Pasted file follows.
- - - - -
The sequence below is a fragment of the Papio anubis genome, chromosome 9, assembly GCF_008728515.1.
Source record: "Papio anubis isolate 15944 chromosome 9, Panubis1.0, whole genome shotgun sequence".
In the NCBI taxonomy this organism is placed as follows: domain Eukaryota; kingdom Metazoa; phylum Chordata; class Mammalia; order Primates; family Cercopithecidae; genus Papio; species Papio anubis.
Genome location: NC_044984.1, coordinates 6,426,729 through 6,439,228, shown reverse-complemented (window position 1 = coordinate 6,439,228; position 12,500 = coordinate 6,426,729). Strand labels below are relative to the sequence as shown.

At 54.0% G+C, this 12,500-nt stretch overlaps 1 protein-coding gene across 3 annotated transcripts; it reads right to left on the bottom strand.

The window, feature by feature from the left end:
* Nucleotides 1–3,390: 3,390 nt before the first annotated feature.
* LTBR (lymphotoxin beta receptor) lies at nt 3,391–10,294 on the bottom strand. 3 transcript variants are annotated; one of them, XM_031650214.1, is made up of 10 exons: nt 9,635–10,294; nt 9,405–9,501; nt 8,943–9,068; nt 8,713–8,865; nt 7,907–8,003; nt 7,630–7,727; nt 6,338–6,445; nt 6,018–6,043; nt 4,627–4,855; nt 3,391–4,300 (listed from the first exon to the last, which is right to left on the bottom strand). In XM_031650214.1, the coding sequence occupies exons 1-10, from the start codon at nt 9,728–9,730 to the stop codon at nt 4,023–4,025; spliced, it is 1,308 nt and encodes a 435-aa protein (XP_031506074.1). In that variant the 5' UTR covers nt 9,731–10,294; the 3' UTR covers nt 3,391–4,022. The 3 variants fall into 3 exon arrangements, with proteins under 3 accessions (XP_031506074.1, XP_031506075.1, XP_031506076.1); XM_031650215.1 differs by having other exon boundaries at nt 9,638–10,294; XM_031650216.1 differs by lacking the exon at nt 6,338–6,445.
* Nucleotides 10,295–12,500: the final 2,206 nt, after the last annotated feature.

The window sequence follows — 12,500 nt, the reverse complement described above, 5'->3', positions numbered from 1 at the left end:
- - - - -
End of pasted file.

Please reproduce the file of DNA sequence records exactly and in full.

The sequence below is a fragment of the Papio anubis genome, chromosome 9, assembly GCF_008728515.1.
Source record: "Papio anubis isolate 15944 chromosome 9, Panubis1.0, whole genome shotgun sequence".
In the NCBI taxonomy this organism is placed as follows: domain Eukaryota; kingdom Metazoa; phylum Chordata; class Mammalia; order Primates; family Cercopithecidae; genus Papio; species Papio anubis.
Genome location: NC_044984.1, coordinates 6,426,729 through 6,439,228, shown reverse-complemented (window position 1 = coordinate 6,439,228; position 12,500 = coordinate 6,426,729). Strand labels below are relative to the sequence as shown.

At 54.0% G+C, this 12,500-nt stretch overlaps 1 protein-coding gene across 3 annotated transcripts; it reads right to left on the bottom strand.

The window, feature by feature from the left end:
* Nucleotides 1–3,390: 3,390 nt before the first annotated feature.
* LTBR (lymphotoxin beta receptor) lies at nt 3,391–10,294 on the bottom strand. 3 transcript variants are annotated; one of them, XM_031650214.1, is made up of 10 exons: nt 9,635–10,294; nt 9,405–9,501; nt 8,943–9,068; nt 8,713–8,865; nt 7,907–8,003; nt 7,630–7,727; nt 6,338–6,445; nt 6,018–6,043; nt 4,627–4,855; nt 3,391–4,300 (listed from the first exon to the last, which is right to left on the bottom strand). In XM_031650214.1, the coding sequence occupies exons 1-10, from the start codon at nt 9,728–9,730 to the stop codon at nt 4,023–4,025; spliced, it is 1,308 nt and encodes a 435-aa protein (XP_031506074.1). In that variant the 5' UTR covers nt 9,731–10,294; the 3' UTR covers nt 3,391–4,022. The 3 variants fall into 3 exon arrangements, with proteins under 3 accessions (XP_031506074.1, XP_031506075.1, XP_031506076.1); XM_031650215.1 differs by having other exon boundaries at nt 9,638–10,294; XM_031650216.1 differs by lacking the exon at nt 6,338–6,445.
* Nucleotides 10,295–12,500: the final 2,206 nt, after the last annotated feature.

The window sequence follows — 12,500 nt, the reverse complement described above, 5'->3', positions numbered from 1 at the left end: